You may be a beginner thinking that starting your fitness journey with rowing is a bit much, but you couldn’t be more wrong. Most rowing machines have adjustable resistance (water/hydraulic models and some basic models don’t offer resistance adjustability), so you can set it to whatever you like. Rowing is also known to have a calming, almost meditative effect because the motion itself is repetitive and needs you to focus on it.
What Is a Treadmill?
Ah, the treadmill… Probably the most well-known piece of gym equipment. For most people, when someone says the word “gym”, a picture of a treadmill pops into their head.
In short – a treadmill is a machine made to simulate the movement of walking, jogging, or running. It has a moving belt you can walk or run on while the machine stays put.
You’ll see treadmills in almost every gym and fitness center, and you’ll usually also see that at least half are occupied. People love them because they’re very convenient and provide super-effective cardio workouts.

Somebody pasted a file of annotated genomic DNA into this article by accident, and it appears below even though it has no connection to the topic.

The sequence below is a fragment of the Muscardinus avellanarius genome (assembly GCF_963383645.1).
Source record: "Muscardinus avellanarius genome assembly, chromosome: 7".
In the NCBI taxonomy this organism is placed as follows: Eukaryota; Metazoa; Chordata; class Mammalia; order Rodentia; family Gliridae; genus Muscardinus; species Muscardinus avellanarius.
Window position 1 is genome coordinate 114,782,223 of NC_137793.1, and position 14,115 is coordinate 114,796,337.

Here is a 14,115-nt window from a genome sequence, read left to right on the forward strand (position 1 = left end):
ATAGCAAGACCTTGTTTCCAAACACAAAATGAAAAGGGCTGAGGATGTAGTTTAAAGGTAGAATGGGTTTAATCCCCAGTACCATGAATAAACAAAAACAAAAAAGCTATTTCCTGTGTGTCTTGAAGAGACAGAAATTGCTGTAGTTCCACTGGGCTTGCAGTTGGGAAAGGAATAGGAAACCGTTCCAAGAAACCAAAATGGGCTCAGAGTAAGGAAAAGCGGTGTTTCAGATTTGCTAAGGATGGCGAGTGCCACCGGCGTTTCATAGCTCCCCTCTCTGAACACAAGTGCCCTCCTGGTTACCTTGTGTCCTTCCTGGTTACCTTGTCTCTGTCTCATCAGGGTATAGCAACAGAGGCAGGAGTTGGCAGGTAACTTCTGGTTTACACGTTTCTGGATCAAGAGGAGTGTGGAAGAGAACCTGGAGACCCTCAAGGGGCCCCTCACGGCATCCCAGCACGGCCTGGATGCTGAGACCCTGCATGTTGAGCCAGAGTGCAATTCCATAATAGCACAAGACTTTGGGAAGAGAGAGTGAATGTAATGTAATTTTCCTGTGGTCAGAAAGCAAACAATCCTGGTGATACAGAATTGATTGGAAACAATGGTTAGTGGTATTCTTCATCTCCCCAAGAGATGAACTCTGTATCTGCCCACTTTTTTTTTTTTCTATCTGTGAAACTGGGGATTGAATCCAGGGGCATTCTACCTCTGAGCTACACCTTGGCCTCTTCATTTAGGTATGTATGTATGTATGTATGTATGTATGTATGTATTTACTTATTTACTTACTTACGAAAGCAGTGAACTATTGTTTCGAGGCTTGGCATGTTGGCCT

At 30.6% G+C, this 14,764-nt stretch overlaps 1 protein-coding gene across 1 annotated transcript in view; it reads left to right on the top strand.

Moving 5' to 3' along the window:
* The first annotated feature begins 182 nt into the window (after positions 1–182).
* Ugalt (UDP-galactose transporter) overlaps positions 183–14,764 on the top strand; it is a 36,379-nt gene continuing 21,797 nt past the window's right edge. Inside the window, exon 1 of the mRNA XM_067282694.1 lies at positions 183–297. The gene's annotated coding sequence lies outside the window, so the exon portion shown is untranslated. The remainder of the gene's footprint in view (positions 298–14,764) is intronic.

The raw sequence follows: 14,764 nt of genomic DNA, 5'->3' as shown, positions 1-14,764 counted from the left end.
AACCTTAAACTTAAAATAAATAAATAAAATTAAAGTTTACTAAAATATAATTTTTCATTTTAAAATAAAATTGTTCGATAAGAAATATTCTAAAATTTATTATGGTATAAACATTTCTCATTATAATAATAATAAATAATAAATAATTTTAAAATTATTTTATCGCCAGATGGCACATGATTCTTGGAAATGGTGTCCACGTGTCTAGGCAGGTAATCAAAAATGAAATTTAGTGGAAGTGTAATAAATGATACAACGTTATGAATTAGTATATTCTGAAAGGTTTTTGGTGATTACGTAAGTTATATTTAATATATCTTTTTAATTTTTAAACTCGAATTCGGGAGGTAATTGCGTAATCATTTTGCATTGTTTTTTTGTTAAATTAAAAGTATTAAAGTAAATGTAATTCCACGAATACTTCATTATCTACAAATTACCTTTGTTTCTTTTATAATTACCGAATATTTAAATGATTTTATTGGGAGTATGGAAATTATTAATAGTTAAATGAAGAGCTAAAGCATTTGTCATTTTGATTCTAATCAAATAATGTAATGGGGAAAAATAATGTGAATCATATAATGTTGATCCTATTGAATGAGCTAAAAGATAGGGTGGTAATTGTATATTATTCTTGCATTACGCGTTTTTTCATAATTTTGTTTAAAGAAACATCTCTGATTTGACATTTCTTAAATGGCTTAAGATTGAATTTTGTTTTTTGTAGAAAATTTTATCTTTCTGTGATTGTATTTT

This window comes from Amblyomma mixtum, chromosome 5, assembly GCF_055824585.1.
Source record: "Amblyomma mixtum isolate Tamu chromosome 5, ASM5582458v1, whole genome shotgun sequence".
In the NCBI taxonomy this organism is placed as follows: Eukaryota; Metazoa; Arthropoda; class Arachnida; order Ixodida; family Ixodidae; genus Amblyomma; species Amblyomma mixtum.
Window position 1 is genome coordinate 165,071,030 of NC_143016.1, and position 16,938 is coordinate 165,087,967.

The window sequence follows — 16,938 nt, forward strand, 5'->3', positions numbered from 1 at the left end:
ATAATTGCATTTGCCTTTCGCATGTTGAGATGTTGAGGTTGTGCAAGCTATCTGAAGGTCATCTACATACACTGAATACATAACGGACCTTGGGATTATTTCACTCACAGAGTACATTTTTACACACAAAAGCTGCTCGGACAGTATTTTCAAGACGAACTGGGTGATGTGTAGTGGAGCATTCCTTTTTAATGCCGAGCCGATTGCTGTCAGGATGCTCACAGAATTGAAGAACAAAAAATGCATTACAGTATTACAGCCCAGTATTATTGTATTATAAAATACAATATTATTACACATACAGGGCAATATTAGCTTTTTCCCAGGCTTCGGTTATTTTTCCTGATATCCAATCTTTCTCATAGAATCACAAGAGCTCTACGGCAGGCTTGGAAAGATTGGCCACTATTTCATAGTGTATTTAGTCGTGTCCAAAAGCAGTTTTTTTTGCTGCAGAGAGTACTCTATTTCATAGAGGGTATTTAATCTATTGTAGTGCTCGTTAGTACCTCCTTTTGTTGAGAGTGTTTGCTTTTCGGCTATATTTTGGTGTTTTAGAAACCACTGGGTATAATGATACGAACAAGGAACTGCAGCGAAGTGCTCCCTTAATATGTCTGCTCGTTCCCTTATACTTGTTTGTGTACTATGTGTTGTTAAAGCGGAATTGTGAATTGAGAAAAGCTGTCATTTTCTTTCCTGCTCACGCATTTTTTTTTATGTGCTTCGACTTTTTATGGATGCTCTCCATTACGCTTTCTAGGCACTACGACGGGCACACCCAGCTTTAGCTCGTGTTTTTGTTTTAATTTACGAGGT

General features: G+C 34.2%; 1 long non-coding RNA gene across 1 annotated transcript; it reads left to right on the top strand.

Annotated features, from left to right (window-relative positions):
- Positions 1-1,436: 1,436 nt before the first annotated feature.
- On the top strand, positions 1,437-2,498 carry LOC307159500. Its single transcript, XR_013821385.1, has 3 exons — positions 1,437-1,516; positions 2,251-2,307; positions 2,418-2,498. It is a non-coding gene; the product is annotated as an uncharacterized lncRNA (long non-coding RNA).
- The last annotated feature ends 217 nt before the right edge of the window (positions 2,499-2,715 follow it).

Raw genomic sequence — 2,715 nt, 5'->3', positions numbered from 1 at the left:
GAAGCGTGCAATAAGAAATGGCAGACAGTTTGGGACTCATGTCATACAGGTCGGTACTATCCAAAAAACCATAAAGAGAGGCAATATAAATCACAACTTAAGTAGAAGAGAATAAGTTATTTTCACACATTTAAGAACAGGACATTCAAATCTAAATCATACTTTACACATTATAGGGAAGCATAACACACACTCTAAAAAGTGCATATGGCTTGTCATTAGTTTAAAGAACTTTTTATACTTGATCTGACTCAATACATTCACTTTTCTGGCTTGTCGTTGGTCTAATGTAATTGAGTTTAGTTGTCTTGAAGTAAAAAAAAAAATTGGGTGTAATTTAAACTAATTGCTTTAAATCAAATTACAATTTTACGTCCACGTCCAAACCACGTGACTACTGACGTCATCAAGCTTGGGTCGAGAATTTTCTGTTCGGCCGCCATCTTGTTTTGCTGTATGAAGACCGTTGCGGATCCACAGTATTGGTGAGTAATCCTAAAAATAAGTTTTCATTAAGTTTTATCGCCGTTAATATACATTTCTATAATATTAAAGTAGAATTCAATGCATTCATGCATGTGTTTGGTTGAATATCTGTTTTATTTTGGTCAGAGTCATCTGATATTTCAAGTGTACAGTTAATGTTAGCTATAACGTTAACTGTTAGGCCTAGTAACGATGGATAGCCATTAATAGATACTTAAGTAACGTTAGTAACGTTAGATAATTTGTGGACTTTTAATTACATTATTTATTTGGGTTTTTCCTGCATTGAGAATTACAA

Your fitness level plays absolutely no part in being able to use it. If you’re a beginner, you can start with walking or light jogging. On the other hand, if you’re experienced, you can crank up the incline and speed and… Well, have your butt kicked, to be honest.
Treadmills are not as low impact as rowing machines simply because the workout is not as joint-friendly. The impact on your joints is reduced due to the cushioned surface you are running or walking on. This is in contrast to working out outside on concrete or asphalt.